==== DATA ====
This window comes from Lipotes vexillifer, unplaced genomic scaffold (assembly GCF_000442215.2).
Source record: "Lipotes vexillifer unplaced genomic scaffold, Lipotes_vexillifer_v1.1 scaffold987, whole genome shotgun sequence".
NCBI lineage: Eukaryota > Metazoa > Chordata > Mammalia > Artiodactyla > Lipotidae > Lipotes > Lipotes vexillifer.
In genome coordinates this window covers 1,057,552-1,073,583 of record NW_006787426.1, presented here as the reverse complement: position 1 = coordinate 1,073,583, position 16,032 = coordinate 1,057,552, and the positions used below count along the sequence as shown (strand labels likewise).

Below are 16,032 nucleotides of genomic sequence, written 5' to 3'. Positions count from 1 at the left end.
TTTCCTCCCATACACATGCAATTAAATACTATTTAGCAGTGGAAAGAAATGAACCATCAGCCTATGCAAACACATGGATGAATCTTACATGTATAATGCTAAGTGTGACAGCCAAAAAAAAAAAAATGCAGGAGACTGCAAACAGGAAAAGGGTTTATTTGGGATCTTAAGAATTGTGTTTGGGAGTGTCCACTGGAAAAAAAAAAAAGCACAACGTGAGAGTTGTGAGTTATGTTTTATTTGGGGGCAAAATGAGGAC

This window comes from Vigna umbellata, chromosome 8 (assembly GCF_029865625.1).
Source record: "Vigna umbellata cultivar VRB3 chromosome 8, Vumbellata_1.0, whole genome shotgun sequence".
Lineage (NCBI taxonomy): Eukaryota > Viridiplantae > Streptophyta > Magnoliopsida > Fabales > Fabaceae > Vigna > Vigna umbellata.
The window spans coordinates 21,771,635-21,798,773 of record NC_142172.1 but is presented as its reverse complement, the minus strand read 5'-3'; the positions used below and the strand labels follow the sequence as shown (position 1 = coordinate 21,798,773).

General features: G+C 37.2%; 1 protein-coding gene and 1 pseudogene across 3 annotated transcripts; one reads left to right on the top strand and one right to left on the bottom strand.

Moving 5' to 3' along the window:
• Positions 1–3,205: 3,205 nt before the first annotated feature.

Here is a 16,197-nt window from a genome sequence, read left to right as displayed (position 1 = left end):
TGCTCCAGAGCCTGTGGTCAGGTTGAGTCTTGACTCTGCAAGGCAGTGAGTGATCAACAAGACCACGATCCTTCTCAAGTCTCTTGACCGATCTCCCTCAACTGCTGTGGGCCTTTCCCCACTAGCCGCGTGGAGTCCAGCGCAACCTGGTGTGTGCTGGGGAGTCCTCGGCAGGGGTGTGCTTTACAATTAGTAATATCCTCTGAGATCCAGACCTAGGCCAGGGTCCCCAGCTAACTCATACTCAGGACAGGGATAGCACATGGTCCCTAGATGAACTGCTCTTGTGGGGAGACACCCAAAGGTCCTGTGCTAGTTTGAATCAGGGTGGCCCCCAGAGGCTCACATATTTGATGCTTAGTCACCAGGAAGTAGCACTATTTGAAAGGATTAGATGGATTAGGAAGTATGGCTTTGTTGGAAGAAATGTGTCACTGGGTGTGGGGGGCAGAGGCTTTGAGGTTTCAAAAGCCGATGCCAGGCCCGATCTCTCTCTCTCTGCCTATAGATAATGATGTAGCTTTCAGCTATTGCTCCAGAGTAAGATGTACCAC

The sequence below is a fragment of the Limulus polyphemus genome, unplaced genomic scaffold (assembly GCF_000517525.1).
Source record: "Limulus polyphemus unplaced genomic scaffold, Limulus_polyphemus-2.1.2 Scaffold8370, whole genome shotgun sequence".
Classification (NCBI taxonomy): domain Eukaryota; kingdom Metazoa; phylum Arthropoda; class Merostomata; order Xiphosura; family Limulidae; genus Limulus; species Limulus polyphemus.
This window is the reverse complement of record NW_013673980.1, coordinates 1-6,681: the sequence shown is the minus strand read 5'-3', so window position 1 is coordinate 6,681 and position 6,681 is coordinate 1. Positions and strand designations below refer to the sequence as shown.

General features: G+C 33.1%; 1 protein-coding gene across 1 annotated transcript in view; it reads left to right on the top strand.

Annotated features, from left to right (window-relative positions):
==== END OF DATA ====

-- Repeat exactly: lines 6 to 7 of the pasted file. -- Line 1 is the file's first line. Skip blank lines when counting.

TTTCCTCCCATACACATGCAATTAAATACTATTTAGCAGTGGAAAGAAATGAACCATCAGCCTATGCAAACACATGGATGAATCTTACATGTATAATGCTAAGTGTGACAGCCAAAAAAAAAAAAATGCAGGAGACTGCAAACAGGAAAAGGGTTTATTTGGGATCTTAAGAATTGTGTTTGGGAGTGTCCACTGGAAAAAAAAAAAAGCACAACGTGAGAGTTGTGAGTTATGTTTTATTTGGGGGCAAAATGAGGAC

This window comes from Vigna umbellata, chromosome 8 (assembly GCF_029865625.1).